Thursday, May 13, 2010

Exploring Connections Between Roman & Persian Mithraism

References in Classical Literature:
(There is very little written material connecting Persian and Roman Mithraism. Some of the references are in texts opposed to Mithraism.)

Source: Greek Neoplatonic philosopher Porphyry (c.234–c.305 CE).
"... Zoroaster was the first to dedicate a natural cave in honour of Mithras, the creator and father of all; it was located in the mountains near Persia and had flowers and springs. This cave bore for him the image of the cosmos which Mithras had created and the things which the cave contained, by their proportionate arrangement, provided him with symbols of the elements and climates of the cosmos. After Zoroaster, others adopted the custom of performing their rites of initiation in caves and grottoes which were either natural or artificial” (De antro nympharum 6, trans. Arethusa edition)."

(Here, Porphyry describes an archetypal Mithraeum and mistakenly ascribes the institution of Mithraism to Zoroaster. Though this account is fictitious, it is representative to the Latin/Greek texts that connect European Mithraism to 'Persia' i.e. ancient Iran.)

Source: Greek author Plutarch (c. 46-119 CE).
One of our references is Pultarch's 75 CE biography Pompey, about the Roman general Pompey (Gnaeus Pompeius Magnus 106 - 48 BCE) who was given command of a naval task force to deal with piracy in the Mediterranean Sea. According to Plutarch  the pirates were at one point employed by the Anatolian Pontus king Mithradat(a) / Mithridates (not to be mistaken for Arsacid / Parthian king of the same name) presumably to harass the Romans and their trade supply lines. The biography is part of Lives of the Noble Greeks and Romans, commonly called Parallel Lives or Plutarch's Lives.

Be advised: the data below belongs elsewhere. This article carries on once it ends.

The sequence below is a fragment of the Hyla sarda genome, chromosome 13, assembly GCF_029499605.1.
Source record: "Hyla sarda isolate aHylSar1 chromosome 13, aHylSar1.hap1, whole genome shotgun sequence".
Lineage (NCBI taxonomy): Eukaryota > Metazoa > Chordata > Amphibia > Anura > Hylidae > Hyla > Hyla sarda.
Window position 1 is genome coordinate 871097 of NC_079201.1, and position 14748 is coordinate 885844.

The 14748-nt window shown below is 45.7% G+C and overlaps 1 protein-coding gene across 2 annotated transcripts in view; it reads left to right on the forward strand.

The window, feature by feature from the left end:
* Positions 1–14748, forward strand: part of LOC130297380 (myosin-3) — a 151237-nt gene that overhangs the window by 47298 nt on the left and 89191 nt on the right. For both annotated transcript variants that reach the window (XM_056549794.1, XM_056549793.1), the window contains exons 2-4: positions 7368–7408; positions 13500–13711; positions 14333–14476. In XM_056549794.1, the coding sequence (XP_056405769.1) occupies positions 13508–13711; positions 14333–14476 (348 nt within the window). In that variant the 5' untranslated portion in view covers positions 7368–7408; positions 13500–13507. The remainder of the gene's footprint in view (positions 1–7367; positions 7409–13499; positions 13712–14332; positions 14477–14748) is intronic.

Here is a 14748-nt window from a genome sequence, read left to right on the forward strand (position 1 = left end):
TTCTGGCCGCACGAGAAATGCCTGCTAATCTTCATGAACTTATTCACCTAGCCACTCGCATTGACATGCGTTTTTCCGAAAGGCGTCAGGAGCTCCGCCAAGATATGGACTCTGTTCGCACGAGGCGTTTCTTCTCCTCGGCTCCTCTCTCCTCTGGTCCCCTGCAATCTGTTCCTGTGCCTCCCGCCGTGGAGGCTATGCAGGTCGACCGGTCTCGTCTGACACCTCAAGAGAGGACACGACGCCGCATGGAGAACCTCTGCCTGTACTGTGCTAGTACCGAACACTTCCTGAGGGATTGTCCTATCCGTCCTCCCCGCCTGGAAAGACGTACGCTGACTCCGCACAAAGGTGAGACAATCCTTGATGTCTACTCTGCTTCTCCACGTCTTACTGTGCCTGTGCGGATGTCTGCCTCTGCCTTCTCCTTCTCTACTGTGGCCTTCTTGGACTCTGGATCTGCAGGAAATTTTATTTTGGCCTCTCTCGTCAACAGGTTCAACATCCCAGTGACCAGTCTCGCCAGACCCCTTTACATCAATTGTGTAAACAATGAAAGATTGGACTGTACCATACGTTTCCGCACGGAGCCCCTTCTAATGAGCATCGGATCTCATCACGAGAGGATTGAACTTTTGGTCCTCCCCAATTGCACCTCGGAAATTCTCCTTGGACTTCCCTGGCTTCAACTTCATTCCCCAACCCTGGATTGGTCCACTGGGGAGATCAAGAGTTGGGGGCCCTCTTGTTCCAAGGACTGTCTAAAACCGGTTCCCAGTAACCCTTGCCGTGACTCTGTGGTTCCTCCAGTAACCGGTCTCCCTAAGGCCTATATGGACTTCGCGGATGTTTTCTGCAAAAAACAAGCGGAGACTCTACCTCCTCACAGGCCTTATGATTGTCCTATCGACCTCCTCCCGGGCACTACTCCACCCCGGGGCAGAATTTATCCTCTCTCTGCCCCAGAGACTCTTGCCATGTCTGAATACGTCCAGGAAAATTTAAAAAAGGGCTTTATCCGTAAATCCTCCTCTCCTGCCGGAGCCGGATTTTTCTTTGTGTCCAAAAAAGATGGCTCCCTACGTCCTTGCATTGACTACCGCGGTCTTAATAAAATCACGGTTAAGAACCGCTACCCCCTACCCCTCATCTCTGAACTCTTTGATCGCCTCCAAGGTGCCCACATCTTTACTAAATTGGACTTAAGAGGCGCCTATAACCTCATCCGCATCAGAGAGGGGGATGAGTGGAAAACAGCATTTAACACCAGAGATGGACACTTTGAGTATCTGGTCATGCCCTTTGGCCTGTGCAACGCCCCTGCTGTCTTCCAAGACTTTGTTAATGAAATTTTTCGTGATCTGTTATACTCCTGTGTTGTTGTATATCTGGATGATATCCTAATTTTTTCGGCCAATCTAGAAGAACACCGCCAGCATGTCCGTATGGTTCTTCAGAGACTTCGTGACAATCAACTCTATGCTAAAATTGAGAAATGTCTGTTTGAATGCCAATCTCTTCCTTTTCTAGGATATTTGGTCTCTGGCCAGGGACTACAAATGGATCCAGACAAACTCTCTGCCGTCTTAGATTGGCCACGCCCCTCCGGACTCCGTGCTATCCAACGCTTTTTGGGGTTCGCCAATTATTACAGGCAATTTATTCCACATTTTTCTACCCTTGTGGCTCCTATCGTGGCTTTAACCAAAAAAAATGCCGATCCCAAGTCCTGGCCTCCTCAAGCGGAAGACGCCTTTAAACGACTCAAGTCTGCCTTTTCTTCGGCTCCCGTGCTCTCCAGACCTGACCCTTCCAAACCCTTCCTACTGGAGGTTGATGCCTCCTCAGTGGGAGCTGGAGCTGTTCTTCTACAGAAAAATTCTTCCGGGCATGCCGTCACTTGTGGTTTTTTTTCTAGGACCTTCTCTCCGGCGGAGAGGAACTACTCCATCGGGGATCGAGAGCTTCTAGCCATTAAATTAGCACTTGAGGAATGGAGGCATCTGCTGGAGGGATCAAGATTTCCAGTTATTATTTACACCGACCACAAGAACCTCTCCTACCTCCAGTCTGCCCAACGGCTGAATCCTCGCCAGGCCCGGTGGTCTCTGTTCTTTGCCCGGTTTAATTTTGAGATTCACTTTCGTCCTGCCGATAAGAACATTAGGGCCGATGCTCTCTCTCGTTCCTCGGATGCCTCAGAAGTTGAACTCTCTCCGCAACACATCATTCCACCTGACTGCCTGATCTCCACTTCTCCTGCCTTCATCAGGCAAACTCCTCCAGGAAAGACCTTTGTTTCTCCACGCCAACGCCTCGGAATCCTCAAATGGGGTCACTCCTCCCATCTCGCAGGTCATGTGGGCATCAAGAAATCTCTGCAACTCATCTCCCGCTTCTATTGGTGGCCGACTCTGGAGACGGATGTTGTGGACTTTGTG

The Pirates of Cilicia Employed by Pontus king Mithradat(a)/Mithridates (Modern Meherdad)
"The power of the pirates first commenced in Cilicia (see below*), having in truth but a precarious and obscure beginning, but gained life and boldness afterwards in the wars of Mithridates (VI), where they hired themselves out and took employment in the king's service. Afterwards, whilst the Romans were embroiled in their civil wars, being engaged against one another even before the very gates of Rome, the seas lay waste and unguarded, and by degrees enticed and drew them on not only to seize upon and spoil the merchants and ships upon the seas, but also to lay waste the islands and seaport towns. So that now there embarked with these pirates men of wealth and noble birth and superior abilities, as if it had been a natural occupation to gain distinction in. They had divers arsenals, or piratic harbours, as likewise watch-towers and beacons, all along the sea-coast; and fleets were here received that were well manned with the finest mariners, and well served with the expertest pilots, and composed of swift-sailing and light-built vessels adapted for their special purpose. Nor was it merely their being thus formidable that excited indignation; they were even more odious for their ostentation than they were feared for their force. Their ships had gilded masts at their stems; the sails woven of purple, and the oars plated with silver, as if their delight were to glory in their iniquity. There was nothing but music and dancing, banqueting and revels, all along the shore. Officers in command were taken prisoners, and cities put under contribution, to the reproach and dishonour of the Roman supremacy."

[* Note: Cilicia is today part of Turkey's southern Mediterranean coast at its eastern-most extent and where the coast wraps around the Mediterranean and extends south towards Turkey's border with Syria.]

"There were of these corsairs (pirate ships) above one thousand sail, and they had taken no less than four hundred cities, committing sacrilege upon the temples of the gods, and enriching themselves with the spoils of many never violated before... . They themselves offered strange sacrifices upon Mount Olympus, and performed certain secret rites or religious mysteries, among which those of Mithras have been preserved to our own time having received their previous institution from them. "

Source: Lactantius Placidus, a fifth century CE grammarian in his commentary on the Thebaid of Statius (c. 45-c. 96 CE) 1.719-20, 84.

How the Greeks Understood Persian Mithraism
"a) He [Statius] declares that different nations give to Apollo (Greek god of light and the sun; truth and prophecy) different names. The Egyptian call him Osiris, The Persian Achaemenians call him Mithra, a Titan, and worship him in a cave. The expression "resist his control" refers to the figure of Mithra holding back the horns of a recalcitrant bull, whereby is indicated the Sun's illumination of the Moon, when the latter receives its rays."

The tauroctony scene of Mithras slaying the bull.